Sovereignty was returned to the people of Iraq on June 28th. As Ahmed Javel al-Awadi, an Iraqi electric power specialist, told The New York Times newspaper, “It’s a very big feeling when you control the country.”
But Iraq has a long way to go to establish a peaceful and prosperous country. Iyad Allawi, Iraq’s interim prime minister, says that security is his number-one priority. Terrorists “are trying to destroy our country,” says Mr. Allawi, “and we are not going to allow this.”
Grand Ayatollah Ali al-Sistani issued a statement forbidding cooperation with terrorists. The Iraqi Shiite leader called on Iraqis to be on the watch for those who seek to destroy Iraq’s infrastructure and public institutions. President George W. Bush says, “The struggle is, first and foremost, an Iraqi struggle”:
“The United States military and our coalition partners have made a clear, specific, and continuing mission in Iraq. As we train Iraqi security forces, we’ll help those forces to find and destroy the killers.... We’ll provide security for the upcoming elections.”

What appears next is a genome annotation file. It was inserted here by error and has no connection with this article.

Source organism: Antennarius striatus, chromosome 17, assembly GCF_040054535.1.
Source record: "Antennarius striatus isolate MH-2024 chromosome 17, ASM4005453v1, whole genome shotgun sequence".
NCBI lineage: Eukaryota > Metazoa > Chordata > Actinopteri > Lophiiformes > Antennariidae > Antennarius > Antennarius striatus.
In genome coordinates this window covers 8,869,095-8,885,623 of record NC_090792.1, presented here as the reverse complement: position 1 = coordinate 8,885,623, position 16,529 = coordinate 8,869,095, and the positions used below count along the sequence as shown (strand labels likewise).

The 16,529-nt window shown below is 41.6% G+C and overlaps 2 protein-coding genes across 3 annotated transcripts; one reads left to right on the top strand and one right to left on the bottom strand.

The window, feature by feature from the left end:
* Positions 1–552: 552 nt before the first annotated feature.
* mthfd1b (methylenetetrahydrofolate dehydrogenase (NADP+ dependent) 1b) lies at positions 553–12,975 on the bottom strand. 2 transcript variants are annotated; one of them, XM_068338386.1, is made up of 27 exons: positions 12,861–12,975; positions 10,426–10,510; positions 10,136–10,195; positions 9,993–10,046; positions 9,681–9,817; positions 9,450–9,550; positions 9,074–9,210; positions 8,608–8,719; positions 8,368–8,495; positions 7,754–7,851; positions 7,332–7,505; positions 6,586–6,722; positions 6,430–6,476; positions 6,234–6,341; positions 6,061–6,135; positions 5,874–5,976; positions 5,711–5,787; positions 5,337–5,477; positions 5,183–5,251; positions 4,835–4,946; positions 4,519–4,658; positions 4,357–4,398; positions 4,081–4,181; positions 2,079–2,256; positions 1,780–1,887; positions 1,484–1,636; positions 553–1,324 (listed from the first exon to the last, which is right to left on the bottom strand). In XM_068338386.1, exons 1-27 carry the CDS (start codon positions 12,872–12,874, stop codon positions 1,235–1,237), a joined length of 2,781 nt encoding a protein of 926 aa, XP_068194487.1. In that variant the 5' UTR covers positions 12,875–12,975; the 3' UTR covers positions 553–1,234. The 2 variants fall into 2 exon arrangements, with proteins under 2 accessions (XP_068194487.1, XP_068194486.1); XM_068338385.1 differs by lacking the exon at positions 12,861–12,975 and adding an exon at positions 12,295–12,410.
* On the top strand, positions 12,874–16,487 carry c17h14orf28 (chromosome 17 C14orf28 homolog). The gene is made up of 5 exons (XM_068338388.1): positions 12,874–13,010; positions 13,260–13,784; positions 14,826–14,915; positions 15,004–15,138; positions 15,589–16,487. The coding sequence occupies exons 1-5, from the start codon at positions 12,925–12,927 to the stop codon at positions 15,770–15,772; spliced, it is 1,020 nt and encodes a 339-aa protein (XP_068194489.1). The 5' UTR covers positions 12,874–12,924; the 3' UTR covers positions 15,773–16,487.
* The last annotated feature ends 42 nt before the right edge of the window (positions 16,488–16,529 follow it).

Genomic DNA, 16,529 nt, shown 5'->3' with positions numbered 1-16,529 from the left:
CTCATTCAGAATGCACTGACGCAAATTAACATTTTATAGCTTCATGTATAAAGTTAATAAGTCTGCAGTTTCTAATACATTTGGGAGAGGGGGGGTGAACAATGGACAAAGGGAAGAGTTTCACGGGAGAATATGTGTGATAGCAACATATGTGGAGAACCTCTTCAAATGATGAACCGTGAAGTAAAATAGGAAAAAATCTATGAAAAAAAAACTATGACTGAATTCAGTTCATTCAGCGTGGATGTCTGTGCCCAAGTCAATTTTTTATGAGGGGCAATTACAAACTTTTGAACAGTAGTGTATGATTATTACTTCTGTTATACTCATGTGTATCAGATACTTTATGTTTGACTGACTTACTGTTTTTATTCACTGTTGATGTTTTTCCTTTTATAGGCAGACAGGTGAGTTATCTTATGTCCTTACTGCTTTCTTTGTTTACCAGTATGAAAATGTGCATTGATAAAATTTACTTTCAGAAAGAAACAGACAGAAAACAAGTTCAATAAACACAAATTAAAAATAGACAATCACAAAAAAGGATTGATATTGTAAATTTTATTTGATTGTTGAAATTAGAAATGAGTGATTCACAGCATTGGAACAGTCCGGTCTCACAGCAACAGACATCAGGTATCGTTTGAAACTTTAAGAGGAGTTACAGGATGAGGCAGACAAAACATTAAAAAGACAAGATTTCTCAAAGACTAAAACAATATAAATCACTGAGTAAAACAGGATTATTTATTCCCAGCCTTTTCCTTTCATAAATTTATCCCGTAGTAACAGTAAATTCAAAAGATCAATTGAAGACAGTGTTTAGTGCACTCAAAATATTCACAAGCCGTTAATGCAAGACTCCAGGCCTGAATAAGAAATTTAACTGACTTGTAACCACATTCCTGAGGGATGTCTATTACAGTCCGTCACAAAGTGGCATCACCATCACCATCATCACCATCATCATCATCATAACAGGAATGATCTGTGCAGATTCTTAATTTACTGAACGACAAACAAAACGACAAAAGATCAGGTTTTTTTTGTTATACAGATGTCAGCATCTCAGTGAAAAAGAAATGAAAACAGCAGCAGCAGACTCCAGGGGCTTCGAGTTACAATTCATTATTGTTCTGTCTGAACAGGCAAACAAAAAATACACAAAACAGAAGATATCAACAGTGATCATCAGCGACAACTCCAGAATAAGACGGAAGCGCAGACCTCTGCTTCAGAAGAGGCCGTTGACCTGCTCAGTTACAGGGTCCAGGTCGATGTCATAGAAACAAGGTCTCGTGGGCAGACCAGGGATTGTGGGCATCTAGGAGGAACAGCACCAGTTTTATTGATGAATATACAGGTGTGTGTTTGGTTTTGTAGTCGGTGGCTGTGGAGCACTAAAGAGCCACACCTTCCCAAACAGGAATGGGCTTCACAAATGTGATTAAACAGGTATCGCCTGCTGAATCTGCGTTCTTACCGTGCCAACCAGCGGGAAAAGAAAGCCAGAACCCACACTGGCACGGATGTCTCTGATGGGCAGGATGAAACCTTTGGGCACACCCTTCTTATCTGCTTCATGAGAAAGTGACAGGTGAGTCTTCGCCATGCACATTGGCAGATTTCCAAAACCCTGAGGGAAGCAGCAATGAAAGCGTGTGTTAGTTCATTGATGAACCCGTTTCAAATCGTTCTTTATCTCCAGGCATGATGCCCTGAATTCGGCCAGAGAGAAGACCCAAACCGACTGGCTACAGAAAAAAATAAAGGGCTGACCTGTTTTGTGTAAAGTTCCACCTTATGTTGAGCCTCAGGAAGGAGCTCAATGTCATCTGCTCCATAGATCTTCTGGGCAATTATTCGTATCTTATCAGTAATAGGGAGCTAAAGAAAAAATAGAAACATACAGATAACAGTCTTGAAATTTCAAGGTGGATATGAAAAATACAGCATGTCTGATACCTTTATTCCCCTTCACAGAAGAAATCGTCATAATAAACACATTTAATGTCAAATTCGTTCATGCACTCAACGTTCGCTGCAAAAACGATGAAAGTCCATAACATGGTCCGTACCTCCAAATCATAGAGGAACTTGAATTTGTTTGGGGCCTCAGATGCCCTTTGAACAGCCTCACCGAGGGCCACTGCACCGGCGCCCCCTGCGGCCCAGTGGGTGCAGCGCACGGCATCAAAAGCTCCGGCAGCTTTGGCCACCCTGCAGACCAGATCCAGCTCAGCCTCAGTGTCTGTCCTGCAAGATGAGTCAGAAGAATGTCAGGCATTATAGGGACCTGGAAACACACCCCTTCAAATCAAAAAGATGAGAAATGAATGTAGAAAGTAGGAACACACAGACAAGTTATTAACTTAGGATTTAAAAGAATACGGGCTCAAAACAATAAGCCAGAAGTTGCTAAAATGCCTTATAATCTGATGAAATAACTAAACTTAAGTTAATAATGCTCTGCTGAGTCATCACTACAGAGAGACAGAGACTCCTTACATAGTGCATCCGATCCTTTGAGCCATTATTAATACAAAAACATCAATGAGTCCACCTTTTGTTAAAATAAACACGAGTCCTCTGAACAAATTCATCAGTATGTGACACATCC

Operating in a sovereign nation, says Mr. Bush, coalition forces will act in close consultation with the Iraqi government.
“Iraq’s prime minister and president have told me that their goal is to eventually take full responsibility for the security of their country. And America wants Iraqi forces to take that role. Our military will stay as long as the stability of Iraq requires, and only as long as their presence is needed and requested by the Iraqi government.”
President Bush says that, in Iraq, the coalition is “serving the cause of liberty, and liberty is always worth fighting for.” Now that Iraq is once again a sovereign country, Baghdad electrical engineer Kamal al-Rawi told a reporter, “It’s a better feeling -- no more, no less.”